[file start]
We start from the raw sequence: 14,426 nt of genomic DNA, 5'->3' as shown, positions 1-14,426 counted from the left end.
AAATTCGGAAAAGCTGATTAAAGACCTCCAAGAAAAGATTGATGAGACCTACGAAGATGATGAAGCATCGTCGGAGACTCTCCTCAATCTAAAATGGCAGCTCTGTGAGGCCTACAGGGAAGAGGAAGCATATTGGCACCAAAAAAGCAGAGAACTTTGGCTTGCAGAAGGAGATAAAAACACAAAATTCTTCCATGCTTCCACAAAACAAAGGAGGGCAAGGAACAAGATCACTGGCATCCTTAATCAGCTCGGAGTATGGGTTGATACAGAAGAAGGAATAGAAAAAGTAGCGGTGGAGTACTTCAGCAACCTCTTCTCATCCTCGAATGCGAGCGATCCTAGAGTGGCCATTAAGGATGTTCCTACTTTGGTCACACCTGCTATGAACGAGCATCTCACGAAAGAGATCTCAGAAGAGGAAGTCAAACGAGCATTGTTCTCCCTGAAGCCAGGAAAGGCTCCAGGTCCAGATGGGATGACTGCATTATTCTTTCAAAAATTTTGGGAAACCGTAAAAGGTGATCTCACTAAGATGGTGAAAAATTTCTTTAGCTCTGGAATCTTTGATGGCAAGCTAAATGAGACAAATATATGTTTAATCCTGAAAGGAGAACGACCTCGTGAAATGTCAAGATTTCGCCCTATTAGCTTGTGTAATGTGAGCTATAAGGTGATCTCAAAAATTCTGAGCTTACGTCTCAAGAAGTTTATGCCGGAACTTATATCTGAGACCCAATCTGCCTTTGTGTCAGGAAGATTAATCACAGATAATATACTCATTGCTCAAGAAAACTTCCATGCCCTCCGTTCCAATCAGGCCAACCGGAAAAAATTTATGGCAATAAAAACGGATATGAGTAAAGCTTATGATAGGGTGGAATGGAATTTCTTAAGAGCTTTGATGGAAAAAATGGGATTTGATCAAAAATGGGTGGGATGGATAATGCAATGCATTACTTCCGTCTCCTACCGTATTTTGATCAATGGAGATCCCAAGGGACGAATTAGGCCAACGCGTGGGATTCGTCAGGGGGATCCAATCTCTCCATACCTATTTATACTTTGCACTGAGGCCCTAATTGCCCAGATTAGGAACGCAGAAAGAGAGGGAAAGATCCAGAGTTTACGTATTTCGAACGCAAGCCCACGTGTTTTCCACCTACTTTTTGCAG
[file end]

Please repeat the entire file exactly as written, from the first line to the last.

We start from the raw sequence: 14,426 nt of genomic DNA, 5'->3' as shown, positions 1-14,426 counted from the left end.
AAATTCGGAAAAGCTGATTAAAGACCTCCAAGAAAAGATTGATGAGACCTACGAAGATGATGAAGCATCGTCGGAGACTCTCCTCAATCTAAAATGGCAGCTCTGTGAGGCCTACAGGGAAGAGGAAGCATATTGGCACCAAAAAAGCAGAGAACTTTGGCTTGCAGAAGGAGATAAAAACACAAAATTCTTCCATGCTTCCACAAAACAAAGGAGGGCAAGGAACAAGATCACTGGCATCCTTAATCAGCTCGGAGTATGGGTTGATACAGAAGAAGGAATAGAAAAAGTAGCGGTGGAGTACTTCAGCAACCTCTTCTCATCCTCGAATGCGAGCGATCCTAGAGTGGCCATTAAGGATGTTCCTACTTTGGTCACACCTGCTATGAACGAGCATCTCACGAAAGAGATCTCAGAAGAGGAAGTCAAACGAGCATTGTTCTCCCTGAAGCCAGGAAAGGCTCCAGGTCCAGATGGGATGACTGCATTATTCTTTCAAAAATTTTGGGAAACCGTAAAAGGTGATCTCACTAAGATGGTGAAAAATTTCTTTAGCTCTGGAATCTTTGATGGCAAGCTAAATGAGACAAATATATGTTTAATCCTGAAAGGAGAACGACCTCGTGAAATGTCAAGATTTCGCCCTATTAGCTTGTGTAATGTGAGCTATAAGGTGATCTCAAAAATTCTGAGCTTACGTCTCAAGAAGTTTATGCCGGAACTTATATCTGAGACCCAATCTGCCTTTGTGTCAGGAAGATTAATCACAGATAATATACTCATTGCTCAAGAAAACTTCCATGCCCTCCGTTCCAATCAGGCCAACCGGAAAAAATTTATGGCAATAAAAACGGATATGAGTAAAGCTTATGATAGGGTGGAATGGAATTTCTTAAGAGCTTTGATGGAAAAAATGGGATTTGATCAAAAATGGGTGGGATGGATAATGCAATGCATTACTTCCGTCTCCTACCGTATTTTGATCAATGGAGATCCCAAGGGACGAATTAGGCCAACGCGTGGGATTCGTCAGGGGGATCCAATCTCTCCATACCTATTTATACTTTGCACTGAGGCCCTAATTGCCCAGATTAGGAACGCAGAAAGAGAGGGAAAGATCCAGAGTTTACGTATTTCGAACGCAAGCCCACGTGTTTTCCACCTACTTTTTGCAG